Providing half of the world’s population – over 3.5 billion people – with 60 to 70% of their daily calories and over two billion people with their main source of livelihood, rice is of massive importance.
Its cultivation, however, can also have a massively negative impact on both the environment and those who grow it.
“Rice-based systems are nexus of all complex food problems,” the co-founder and joint CEO of US company Lotus Foods, Caryl Levine, told delegates at the Sustainable Food Summit in Amsterdam last week. “Conventional rice production is just not sustainable. It uses between one quarter and one third of the world’s fresh water and there is a huge cost of input, which means many farmers are burdened with debt.
“There is an especially high impact on women. They do most of the physical activity in the paddy fields where they are exposed to leeches, parasites and water-borne diseases. After years of harvesting rice, many are unable to walk upright and so are continually bent over. This is not acceptable.”
Thriving, not surviving
Lotus Foods therefore works with farmers to find heirloom rice varieties that are cultivated according to its trademarked ‘More Crop per Drop’ technique, an organic version of a sustainable growing process called System of Rice Intensification (SRI).
Founded in 1995 when Caryl Levine and Ken Lee began importing black rice to the US after trying it during their travels around China, its range includes Mekong Flower rice, so-called because of its floral aroma; Madagascan pink rice with a cinnamon and clove aroma; black ‘Forbidden’ rice grown in Sechuan, China with a roasted nutty flavour; and red and brown volcanic rice from Java in Indonesia.
The company, which scooped up second place in Ecovia Intelligence's Sustainable Food Awards last week for being a ‘sustainable pioneer’, sells its products
online and has retail listings throughout the US.
According to the SRI method, farmers plant smaller, younger seedlings that reduces transplant shock and plant them at wider spacing in rows – rather than randomly in clumps – which minimises competition and facilitates weeding.
Farmers also keep the soil moist but not flooded, which saves water and keeps the soil healthier. “Rice is not an aquatic plant. It can survive in water but it doesn’t thrive in water,” Levine explained.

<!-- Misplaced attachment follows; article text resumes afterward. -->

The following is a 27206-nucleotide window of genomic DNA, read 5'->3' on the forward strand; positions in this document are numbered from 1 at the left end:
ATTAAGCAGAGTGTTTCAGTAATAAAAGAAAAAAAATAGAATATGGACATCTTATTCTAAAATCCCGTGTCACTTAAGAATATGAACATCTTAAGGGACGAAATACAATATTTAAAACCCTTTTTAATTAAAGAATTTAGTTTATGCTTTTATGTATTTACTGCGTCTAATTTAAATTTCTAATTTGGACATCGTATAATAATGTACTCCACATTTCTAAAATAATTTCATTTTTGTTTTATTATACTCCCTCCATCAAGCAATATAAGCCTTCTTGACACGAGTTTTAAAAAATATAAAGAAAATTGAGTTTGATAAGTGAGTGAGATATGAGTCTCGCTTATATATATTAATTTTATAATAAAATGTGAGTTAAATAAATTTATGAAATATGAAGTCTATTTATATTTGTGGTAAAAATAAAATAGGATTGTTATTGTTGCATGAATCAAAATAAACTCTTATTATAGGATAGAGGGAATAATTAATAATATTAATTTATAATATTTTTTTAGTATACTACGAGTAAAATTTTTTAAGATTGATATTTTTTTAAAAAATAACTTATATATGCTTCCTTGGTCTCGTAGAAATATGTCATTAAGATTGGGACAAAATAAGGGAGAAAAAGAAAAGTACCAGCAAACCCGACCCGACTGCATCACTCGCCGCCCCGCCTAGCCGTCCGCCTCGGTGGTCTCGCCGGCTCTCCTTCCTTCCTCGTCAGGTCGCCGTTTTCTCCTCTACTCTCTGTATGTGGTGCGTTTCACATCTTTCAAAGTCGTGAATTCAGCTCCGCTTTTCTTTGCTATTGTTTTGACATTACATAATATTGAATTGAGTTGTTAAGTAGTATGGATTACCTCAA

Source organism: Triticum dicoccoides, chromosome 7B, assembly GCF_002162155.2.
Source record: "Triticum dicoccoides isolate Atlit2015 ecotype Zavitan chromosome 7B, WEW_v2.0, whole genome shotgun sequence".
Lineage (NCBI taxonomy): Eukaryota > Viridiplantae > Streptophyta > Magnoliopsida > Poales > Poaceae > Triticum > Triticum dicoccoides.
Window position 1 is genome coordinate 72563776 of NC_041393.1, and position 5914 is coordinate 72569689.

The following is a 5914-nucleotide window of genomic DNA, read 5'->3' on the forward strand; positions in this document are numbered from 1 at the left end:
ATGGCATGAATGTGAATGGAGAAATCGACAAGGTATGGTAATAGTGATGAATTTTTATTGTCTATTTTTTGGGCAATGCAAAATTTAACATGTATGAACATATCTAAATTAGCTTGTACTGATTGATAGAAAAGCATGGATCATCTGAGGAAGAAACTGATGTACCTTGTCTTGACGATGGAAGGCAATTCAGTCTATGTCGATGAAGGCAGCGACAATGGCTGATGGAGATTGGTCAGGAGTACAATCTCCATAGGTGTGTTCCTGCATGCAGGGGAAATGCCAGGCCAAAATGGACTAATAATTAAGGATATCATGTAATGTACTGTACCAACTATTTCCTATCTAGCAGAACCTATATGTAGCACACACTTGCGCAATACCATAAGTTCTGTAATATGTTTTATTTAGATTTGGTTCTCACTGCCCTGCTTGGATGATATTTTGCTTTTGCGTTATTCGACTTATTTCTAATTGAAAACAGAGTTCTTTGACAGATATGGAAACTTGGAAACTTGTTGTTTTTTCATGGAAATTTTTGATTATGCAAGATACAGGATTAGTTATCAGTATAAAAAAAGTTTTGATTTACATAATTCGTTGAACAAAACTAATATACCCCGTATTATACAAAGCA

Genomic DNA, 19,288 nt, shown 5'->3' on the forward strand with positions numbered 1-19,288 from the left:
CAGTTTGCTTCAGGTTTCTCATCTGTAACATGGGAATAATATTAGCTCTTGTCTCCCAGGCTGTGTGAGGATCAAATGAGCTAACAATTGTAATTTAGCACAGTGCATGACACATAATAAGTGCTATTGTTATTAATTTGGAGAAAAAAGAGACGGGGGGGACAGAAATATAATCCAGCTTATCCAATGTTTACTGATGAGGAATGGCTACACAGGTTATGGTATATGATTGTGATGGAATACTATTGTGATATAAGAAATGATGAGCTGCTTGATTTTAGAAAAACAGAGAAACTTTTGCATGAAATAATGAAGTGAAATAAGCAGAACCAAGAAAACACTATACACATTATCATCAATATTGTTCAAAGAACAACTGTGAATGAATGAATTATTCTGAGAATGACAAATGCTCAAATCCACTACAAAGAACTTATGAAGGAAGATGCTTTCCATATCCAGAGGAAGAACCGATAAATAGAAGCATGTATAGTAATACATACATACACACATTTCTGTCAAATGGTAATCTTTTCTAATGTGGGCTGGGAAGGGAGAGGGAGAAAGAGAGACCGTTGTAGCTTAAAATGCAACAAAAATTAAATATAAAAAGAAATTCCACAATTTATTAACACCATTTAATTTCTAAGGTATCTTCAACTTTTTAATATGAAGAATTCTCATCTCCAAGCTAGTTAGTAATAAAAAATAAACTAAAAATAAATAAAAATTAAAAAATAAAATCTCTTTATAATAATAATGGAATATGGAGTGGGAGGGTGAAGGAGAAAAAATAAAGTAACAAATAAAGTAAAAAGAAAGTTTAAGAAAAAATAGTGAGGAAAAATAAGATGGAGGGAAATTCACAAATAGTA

Supported by the United Nation’s Food and Agriculture (FAO) and NGOs such as Oxfam and WWF for its positive impact, SRI allows rice to be harvested upright in fields, meaning safer working conditions for the farmers.
Lotus Foods claims the some 5000 households in Cambodia, China, India, Indonesia, Madagascar and Thailand that supply it rice have seen a three-fold increase in yields since adopting More Crop per Drop practices, and higher income through the organic and fair trade Fair For Life premiums. Farmers also require 90% fewer seeds than conventional rice varieties, meaning savings on inputs.
“The impact of SRI is even more exciting when seen in context of global warming,” Levine added. “We are going beyond organic to promote a system that saves water, reduces methane emissions, preserves biodiversity and empowers women. I don’t know of any other farming system that does both environmental and social achievements in this way.”
The SRI techniques save Lotus Foods’ farmers around 500 million gallons of water annually and cut methane gas emissions by around 40%.
‘Doing the rice thing’
Despite the some 130,000 varieties of rice that exist in the international gene bank, recent years have seen a dramatic loss in biodiversity as countries switch to modern agricultural techniques.
According to Levine, getting Westerners “who don’t have a culture of eating rice and no awareness of coloured rice” to embrace new varieties has been a challenge. This means that new product development is an important part of Lotus Foods’ strategy to increase uptake.
In addition to selling the whole, unprocessed rice, the company manufactures flavoured rice crackers, ramen and instant noodle soups and ‘heat-and-eat’ microwaveable rice bowls.
The coloured varieties also have healthier profiles than the typical white Basmati or Thai rice.
A single 60 g serving of black Forbidden rice provides 120% of the recommended daily allowance of manganese, 35% molybdenum; 20% magnesium and 20% phosphorous, while the Jade Green rice is ‘infused’ with bamboo extract, giving a green colour and a nutrition boost.
“We want to give consumers healthier alternatives with value-added innovations – products that are not just premium but have a high nutritional value.”
Levine gave the example of Thailand to illustrate just how quickly crop biodiversity – essential in making farmers more adaptable to climate change – can disappear. In the 1960’s, the Thai government launched a so-called ‘green revolution’, encouraging farmers to switch to new strains of seeds that were optimised for agro-chemicals.
“Before the green revolution, Thai farmers grew around 16,000 varieties of rice. Today, they grow fewer than 37,” Levine said.
“There is good news, however,” she added. “There are still thousands of varieties and in India, there is a renewed interest in ancient varieties. Pigmented and heirloom varieties are growing in popularity.”
This interest is also growing in the Western world. In Italy, the Principato di Lucedio used non-GMO techniques to cross a Chinese black rice with a local Italian variety, producing the Venere black rice while earlier this year, researchers from Cornell University and the US Department of Agriculture (USDA) developed a whole-grain red rice, called Scarlett.
“Yesterday I was in a Coop shop and saw black and red rice. You wouldn’t have seen that 20 years ago,” Levine said.